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Comment & Response |

Benefits and Risks Associated With Thrombolysis for Pulmonary Embolism

Mark A. Bradford, MD1; Neill K. J. Adhikari, MDCM, MSc2; Jan O. Friedrich, MD, DPhil3
[+] Author Affiliations
1Section of Pulmonary and Critical Care Medicine, Boston University School of Medicine, Boston, Massachusetts
2Department of Critical Care Medicine, Sunnybrook Health Sciences Centre, Toronto, Ontario, Canada
3Interdepartmental Division of Critical Care, University of Toronto, Toronto, Ontario, Canada
JAMA. 2014;312(15):1588-1589. doi:10.1001/jama.2014.10780.
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To the Editor Dr Chatterjee and colleagues1 performed a meta-analysis comparing thrombolysis with anticoagulation for pulmonary embolism using the Peto method to determine pooled odds ratios (ORs) because of low expected event rates among included trials. We suggest that this method is flawed for several reasons.

First, although simulation suggests that the Peto method may outperform standard Mantel-Haenszel OR estimates when event rates are less than 1%,2 the overall risk of mortality after pulmonary embolism is higher (approximately 3%). The Peto method may produce biased estimates with higher events rates.2 Second, the Peto and other methods ignore trials with zero events, creating another source of bias away from no effect.3 Third, the Peto fixed-effects model assumes that included studies measured a single underlying effect. It seems unlikely that thrombolytic trials spanning more than 30 years and using different selection criteria and outcome measures would generate 1 treatment effect.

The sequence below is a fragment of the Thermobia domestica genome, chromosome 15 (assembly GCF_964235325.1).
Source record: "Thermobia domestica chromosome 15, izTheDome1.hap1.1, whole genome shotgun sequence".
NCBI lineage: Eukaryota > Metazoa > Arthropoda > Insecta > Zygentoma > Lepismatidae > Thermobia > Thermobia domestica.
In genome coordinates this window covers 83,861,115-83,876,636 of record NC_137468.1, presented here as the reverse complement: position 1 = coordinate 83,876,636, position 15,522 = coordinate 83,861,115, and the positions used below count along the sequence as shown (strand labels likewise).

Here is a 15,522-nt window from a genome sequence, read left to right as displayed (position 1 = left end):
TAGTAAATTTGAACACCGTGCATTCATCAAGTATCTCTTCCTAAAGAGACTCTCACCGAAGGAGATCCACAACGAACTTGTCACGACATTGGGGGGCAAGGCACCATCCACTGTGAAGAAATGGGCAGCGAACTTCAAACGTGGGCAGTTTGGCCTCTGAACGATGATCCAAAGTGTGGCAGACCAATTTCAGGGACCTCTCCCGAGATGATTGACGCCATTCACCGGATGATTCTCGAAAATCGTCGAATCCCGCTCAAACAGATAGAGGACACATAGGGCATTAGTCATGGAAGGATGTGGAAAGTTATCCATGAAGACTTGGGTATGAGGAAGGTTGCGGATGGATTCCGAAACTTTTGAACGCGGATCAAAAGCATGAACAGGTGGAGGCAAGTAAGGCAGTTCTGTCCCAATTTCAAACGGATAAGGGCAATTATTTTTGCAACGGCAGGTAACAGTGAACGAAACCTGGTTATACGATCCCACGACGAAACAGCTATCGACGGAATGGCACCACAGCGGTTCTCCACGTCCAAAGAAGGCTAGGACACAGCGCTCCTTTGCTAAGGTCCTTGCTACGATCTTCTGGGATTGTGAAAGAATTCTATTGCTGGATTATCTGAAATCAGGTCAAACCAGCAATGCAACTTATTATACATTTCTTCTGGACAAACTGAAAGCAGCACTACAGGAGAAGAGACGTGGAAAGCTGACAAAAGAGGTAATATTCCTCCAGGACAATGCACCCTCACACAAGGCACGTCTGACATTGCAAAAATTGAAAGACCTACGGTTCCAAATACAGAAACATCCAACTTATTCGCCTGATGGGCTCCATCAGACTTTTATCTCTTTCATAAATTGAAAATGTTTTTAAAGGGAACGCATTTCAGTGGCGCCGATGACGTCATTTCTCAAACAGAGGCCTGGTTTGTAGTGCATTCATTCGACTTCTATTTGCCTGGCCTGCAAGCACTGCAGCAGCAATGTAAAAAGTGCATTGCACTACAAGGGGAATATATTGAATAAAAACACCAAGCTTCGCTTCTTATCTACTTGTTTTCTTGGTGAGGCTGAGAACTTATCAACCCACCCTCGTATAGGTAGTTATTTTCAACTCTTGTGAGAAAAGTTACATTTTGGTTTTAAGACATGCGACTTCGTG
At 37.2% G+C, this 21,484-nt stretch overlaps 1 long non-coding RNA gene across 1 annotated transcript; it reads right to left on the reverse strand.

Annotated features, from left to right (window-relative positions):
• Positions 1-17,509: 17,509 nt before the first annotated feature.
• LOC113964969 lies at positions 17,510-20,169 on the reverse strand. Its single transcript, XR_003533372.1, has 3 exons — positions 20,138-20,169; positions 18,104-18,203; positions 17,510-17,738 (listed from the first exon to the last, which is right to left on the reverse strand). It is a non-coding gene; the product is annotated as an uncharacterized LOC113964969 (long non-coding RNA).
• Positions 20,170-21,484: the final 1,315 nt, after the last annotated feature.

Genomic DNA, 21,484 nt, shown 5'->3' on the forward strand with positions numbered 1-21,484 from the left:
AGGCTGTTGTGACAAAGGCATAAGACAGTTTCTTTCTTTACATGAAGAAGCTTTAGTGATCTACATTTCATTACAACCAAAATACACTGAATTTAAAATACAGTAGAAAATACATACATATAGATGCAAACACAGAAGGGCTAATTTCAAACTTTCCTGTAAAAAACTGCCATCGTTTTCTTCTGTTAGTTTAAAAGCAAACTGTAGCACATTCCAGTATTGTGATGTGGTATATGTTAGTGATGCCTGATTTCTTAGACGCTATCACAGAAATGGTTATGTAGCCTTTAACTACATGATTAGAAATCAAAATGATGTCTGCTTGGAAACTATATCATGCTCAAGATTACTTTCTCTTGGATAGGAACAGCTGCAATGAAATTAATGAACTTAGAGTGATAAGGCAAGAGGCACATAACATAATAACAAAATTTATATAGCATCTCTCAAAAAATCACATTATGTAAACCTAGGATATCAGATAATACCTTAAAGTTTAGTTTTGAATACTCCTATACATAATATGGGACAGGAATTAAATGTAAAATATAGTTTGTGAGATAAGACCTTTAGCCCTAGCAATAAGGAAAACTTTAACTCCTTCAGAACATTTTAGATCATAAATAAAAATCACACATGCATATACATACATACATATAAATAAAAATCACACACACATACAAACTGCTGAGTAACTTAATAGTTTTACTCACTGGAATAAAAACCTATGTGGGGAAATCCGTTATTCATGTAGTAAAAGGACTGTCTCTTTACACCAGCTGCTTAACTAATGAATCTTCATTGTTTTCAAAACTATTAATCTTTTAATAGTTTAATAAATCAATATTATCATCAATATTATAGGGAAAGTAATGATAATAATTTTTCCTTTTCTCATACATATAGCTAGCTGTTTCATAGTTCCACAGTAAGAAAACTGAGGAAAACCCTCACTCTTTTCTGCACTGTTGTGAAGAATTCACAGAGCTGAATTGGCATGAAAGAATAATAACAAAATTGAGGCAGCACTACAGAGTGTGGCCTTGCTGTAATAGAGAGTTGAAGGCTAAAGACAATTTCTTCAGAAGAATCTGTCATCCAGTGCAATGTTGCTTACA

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October 15, 2014
Saurav Chatterjee, MD; Jay Giri, MD, MPH
1Division of Cardiology, St Luke’s-Roosevelt Hospital, New York, New York
2Cardiovascular Medicine Division, University of Pennsylvania Perelman School of Medicine, Philadelphia
JAMA. 2014;312(15):1589-1590. doi:10.1001/jama.2014.10789.
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